My first thought is, Moi? Surely you jest.

Several authors tell me they put as much time into their social marketing as they do in their writing. I’ve read some of their work.

I totally agree they put as much if not more time into their social marketing as they do in their writing. It shows. I want to ask “Do you want to be liked or do you want people to like your work?”

I mean, you can drown in the crap that’s out there now. One fellow asked me to write a review of his book. I couldn’t get past the first paragraph. I declined and politely suggested he get an editor to go review it. He already had an editor. Two, in fact, and a story coach and a publisher.

Really? And your book still sucks this much? Amazing.

For myself, craft is everything. I want my writing to stop people in their tracks. I want their world to go away and my world to take precedence. Could be why reviews of my work include statements about missing bus stops, staying up through the night reading, things like that. One person, at a recent reading, commented that my subject matter was painful but the writing pulled them right into the story. Yes!

So social marketing comes second or third or forty-fifth to me. I don’t do it every day.

I also have another rule for social marketing; enjoy it. If you’re going to do it, enjoy it. Make it pleasurable. Do it to give yourself and others a smile.

Here’s what I suggested when asked:
I only go social when I need a break from my writing. To me, developing my craft and producing product (stories, et cetera) is everything. I believe that producing quality work causes everything else to happen, so developing my craft comes first.
Sometimes I need a break. Maybe I’m stuck on a plot point, maybe a character isn’t behaving, maybe I’m just tired of developing a storyline. Okay, go online and say hello to a few folks.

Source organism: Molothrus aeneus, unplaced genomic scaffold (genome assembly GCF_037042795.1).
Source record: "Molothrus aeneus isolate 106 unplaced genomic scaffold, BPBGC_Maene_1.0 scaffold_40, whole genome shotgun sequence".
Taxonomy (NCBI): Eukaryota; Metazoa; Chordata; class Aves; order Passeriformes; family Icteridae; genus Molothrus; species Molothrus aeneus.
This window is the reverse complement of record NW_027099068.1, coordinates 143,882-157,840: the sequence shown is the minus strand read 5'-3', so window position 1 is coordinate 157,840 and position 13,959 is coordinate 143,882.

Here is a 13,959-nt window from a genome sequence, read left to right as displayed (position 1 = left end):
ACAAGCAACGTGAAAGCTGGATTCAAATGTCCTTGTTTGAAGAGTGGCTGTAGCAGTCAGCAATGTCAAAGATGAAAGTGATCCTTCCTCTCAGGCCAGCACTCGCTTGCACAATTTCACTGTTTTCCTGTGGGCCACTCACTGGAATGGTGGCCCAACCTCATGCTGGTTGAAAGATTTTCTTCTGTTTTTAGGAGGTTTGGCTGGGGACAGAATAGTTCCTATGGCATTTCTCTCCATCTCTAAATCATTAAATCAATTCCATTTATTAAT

I also have a core belief that we’re here to help each other succeed, that a success for any one of us is a success for all of us, so I trumpet others’ successes as much if not more than my own.
So work on your craft first. Go social when you need a break, need to warm up, something like that.

Behavioral economists reading this will go all blathery about altruism, freeloaders, cheaters, et cetera.

Don’t waste your time. I wrote that I do it when I need a break and because I enjoy seeing people succeed; a rising tide kind of thing and maybe they’ll remember me when… So much for altruism. I’m not looking for reciprocity. So much for freeloaders and cheaters. Besides, I reward people who help me – I promote them through my mailing lists – so freeloaders and cheaters die off quickly.

May not be the best strategy. Works for me. Maybe it’ll work for you.

Rita Mae Brown’s “Starting from Scratch”

A Writer’s Mechanic’s Manual for Any Car on the Road

Okay, first thing and before anything else, Get This Book!

I don’t care where you are in your writing career, Rita Mae Brown’s Starting from Scratch will give you a chuckle (several hundred, probably) and clarify things that were not only muddy, but had been pushed aside because they were just too damn hard to figure out.